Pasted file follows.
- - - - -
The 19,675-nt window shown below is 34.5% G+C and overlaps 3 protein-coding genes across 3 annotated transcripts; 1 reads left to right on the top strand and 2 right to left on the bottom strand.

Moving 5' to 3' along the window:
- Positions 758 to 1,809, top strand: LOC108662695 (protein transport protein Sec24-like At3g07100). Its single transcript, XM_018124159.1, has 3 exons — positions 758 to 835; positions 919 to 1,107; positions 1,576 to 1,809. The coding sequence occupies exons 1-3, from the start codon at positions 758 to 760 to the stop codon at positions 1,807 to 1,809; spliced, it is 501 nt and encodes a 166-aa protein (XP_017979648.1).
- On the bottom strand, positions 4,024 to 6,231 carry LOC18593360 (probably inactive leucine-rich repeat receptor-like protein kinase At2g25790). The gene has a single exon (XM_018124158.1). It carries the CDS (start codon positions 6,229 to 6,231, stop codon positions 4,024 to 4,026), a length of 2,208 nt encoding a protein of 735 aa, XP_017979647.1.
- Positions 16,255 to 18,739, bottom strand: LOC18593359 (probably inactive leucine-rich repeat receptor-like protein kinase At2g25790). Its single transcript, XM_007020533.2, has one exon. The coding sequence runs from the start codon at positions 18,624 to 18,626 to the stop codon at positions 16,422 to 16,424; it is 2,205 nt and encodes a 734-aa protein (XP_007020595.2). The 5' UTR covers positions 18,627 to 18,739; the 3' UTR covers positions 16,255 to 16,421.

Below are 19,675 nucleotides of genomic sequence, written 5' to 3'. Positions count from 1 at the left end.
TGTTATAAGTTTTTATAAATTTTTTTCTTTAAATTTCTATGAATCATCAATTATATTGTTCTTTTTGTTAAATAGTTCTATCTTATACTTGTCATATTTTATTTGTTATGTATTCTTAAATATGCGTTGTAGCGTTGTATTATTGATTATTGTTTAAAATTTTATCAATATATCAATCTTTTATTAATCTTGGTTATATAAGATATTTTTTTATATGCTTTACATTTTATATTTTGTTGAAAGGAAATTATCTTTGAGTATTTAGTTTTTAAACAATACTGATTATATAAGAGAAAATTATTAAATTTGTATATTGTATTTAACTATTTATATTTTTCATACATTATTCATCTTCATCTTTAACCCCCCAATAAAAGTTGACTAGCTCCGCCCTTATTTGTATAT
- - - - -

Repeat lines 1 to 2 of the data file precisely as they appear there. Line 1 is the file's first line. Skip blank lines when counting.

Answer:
The 19,675-nt window shown below is 34.5% G+C and overlaps 3 protein-coding genes across 3 annotated transcripts; 1 reads left to right on the top strand and 2 right to left on the bottom strand.

Moving 5' to 3' along the window: